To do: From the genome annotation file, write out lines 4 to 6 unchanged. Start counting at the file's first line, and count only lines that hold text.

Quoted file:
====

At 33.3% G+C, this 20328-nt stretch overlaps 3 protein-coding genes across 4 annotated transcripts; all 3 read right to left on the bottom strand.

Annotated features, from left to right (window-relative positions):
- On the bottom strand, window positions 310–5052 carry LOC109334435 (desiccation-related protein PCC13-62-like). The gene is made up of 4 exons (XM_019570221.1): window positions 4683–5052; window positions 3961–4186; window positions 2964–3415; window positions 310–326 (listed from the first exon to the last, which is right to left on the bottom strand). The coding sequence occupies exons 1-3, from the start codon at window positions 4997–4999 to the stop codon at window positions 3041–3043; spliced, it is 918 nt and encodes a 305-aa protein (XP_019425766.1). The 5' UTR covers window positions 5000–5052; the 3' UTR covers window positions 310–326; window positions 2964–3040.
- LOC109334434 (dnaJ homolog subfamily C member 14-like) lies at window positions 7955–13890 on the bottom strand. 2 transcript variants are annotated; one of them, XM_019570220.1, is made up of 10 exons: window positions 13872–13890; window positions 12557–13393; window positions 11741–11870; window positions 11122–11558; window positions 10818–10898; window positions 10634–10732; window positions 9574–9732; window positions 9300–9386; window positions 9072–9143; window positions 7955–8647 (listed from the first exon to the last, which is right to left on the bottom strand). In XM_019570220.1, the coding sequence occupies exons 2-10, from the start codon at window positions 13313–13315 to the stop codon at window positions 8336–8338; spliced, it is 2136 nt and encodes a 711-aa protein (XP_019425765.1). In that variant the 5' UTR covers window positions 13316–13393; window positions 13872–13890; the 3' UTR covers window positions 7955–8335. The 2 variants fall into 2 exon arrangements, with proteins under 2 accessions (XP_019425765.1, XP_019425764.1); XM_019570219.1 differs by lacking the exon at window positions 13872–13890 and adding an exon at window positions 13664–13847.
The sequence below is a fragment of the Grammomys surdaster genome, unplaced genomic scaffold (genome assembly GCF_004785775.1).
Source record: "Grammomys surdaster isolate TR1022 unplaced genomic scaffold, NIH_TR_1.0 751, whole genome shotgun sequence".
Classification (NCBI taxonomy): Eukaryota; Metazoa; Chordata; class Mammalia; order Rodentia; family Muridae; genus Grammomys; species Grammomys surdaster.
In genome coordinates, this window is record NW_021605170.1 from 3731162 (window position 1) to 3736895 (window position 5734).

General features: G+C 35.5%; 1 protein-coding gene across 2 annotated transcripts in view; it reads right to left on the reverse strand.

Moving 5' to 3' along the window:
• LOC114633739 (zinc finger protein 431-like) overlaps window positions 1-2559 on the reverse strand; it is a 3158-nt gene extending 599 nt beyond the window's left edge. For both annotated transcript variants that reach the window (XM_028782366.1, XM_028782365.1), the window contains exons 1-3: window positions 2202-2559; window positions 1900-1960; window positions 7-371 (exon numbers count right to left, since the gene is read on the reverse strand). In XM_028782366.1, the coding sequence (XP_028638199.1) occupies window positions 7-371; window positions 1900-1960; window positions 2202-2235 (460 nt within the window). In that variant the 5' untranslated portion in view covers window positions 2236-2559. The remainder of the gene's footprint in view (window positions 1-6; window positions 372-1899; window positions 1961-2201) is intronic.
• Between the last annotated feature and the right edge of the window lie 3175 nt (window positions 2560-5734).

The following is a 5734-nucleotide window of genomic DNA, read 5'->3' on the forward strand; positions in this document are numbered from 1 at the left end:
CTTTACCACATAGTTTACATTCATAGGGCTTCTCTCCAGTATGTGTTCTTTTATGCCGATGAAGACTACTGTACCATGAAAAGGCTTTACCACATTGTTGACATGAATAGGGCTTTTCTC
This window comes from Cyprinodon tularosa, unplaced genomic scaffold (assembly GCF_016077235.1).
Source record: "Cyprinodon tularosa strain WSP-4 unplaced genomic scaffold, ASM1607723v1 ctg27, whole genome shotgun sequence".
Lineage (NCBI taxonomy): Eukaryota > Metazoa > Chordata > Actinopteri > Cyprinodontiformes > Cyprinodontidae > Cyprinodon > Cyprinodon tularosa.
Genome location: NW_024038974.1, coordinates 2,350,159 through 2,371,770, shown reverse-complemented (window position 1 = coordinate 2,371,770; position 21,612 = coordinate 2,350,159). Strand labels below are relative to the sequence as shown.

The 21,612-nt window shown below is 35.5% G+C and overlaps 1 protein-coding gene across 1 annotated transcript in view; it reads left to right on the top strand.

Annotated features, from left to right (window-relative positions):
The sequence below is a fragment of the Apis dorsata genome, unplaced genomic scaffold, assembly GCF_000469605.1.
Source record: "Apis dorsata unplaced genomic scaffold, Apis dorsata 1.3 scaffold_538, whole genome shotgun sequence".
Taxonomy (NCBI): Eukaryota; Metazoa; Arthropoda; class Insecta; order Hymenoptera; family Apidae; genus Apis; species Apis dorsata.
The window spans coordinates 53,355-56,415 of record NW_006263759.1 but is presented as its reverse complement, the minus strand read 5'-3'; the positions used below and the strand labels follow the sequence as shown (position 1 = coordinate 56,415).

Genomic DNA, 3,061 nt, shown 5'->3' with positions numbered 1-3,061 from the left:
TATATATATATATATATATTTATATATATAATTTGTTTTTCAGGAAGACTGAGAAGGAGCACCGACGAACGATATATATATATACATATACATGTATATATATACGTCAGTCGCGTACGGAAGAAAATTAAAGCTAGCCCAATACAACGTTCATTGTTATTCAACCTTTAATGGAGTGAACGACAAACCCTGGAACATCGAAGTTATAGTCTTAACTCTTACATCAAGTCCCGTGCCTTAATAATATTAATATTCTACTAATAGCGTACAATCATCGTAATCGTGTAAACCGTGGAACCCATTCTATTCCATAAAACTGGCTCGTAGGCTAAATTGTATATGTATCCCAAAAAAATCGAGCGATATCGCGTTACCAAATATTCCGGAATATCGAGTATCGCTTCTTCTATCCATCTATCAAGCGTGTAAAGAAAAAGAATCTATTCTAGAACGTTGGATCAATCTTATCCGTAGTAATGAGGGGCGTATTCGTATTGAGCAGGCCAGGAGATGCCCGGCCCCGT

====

- LOC109334434 (dnaJ homolog subfamily C member 14-like) lies at window positions 7955–13890 on the bottom strand. 2 transcript variants are annotated; one of them, XM_019570220.1, is made up of 10 exons: window positions 13872–13890; window positions 12557–13393; window positions 11741–11870; window positions 11122–11558; window positions 10818–10898; window positions 10634–10732; window positions 9574–9732; window positions 9300–9386; window positions 9072–9143; window positions 7955–8647 (listed from the first exon to the last, which is right to left on the bottom strand). In XM_019570220.1, the coding sequence occupies exons 2-10, from the start codon at window positions 13313–13315 to the stop codon at window positions 8336–8338; spliced, it is 2136 nt and encodes a 711-aa protein (XP_019425765.1). In that variant the 5' UTR covers window positions 13316–13393; window positions 13872–13890; the 3' UTR covers window positions 7955–8335. The 2 variants fall into 2 exon arrangements, with proteins under 2 accessions (XP_019425765.1, XP_019425764.1); XM_019570219.1 differs by lacking the exon at window positions 13872–13890 and adding an exon at window positions 13664–13847.
The sequence below is a fragment of the Grammomys surdaster genome, unplaced genomic scaffold (genome assembly GCF_004785775.1).
Source record: "Grammomys surdaster isolate TR1022 unplaced genomic scaffold, NIH_TR_1.0 751, whole genome shotgun sequence".